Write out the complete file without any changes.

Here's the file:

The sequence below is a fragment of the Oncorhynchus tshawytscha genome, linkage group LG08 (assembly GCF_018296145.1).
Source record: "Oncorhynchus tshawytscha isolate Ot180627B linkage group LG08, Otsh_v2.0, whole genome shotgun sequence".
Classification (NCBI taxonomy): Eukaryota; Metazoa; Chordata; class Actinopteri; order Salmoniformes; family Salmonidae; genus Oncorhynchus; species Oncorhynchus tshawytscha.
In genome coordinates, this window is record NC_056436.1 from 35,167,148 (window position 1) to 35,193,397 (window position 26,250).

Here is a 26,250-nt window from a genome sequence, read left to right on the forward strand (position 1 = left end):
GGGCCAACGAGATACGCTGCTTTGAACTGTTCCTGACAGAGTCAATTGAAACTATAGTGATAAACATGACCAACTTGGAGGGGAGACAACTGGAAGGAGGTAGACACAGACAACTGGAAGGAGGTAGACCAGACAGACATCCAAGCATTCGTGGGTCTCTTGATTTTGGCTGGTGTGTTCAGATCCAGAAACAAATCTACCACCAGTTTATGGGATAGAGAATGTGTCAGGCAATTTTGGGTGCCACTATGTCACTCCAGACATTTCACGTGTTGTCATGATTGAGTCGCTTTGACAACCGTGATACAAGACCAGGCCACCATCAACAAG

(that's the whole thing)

The sequence below is a fragment of the Oncorhynchus tshawytscha genome, linkage group LG08 (assembly GCF_018296145.1).
Source record: "Oncorhynchus tshawytscha isolate Ot180627B linkage group LG08, Otsh_v2.0, whole genome shotgun sequence".
Classification (NCBI taxonomy): Eukaryota; Metazoa; Chordata; class Actinopteri; order Salmoniformes; family Salmonidae; genus Oncorhynchus; species Oncorhynchus tshawytscha.
In genome coordinates, this window is record NC_056436.1 from 35,167,148 (window position 1) to 35,193,397 (window position 26,250).

Here is a 26,250-nt window from a genome sequence, read left to right on the forward strand (position 1 = left end):
GGGCCAACGAGATACGCTGCTTTGAACTGTTCCTGACAGAGTCAATTGAAACTATAGTGATAAACATGACCAACTTGGAGGGGAGACAACTGGAAGGAGGTAGACACAGACAACTGGAAGGAGGTAGACCAGACAGACATCCAAGCATTCGTGGGTCTCTTGATTTTGGCTGGTGTGTTCAGATCCAGAAACAAATCTACCACCAGTTTATGGGATAGAGAATGTGTCAGGCAATTTTGGGTGCCACTATGTCACTCCAGACATTTCACGTGTTGTCATGATTGAGTCGCTTTGACAACCGTGATACAAGACCAGGCCACCATCAACAAG